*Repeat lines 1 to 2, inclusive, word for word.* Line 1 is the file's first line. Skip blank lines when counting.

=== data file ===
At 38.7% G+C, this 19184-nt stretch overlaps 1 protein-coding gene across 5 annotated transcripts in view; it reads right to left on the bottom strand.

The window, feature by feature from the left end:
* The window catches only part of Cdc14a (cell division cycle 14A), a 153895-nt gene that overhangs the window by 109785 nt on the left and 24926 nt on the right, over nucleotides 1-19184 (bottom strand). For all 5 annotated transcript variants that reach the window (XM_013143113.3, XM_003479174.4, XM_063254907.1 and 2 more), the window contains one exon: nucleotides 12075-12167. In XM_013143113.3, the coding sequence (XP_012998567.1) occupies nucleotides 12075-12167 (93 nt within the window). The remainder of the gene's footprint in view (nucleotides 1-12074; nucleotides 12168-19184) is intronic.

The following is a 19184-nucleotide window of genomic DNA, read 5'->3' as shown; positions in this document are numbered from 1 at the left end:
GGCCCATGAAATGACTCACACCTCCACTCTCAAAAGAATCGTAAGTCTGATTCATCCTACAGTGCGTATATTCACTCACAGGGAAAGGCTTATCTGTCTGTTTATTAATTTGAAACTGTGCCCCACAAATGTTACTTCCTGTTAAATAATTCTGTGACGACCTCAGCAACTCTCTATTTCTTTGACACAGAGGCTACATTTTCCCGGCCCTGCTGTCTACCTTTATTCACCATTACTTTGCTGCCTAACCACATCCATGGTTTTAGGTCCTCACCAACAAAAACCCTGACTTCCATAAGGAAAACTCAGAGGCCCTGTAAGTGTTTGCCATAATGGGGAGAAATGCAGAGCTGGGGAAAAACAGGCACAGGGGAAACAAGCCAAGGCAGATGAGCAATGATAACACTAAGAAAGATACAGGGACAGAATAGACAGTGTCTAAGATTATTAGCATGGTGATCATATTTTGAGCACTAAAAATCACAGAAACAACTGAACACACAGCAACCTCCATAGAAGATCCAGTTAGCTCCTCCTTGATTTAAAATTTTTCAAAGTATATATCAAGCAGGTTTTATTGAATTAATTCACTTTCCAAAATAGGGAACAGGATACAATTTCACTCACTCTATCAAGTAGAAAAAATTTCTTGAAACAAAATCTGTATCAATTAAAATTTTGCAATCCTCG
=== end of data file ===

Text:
At 38.7% G+C, this 19184-nt stretch overlaps 1 protein-coding gene across 5 annotated transcripts in view; it reads right to left on the bottom strand.

The window, feature by feature from the left end: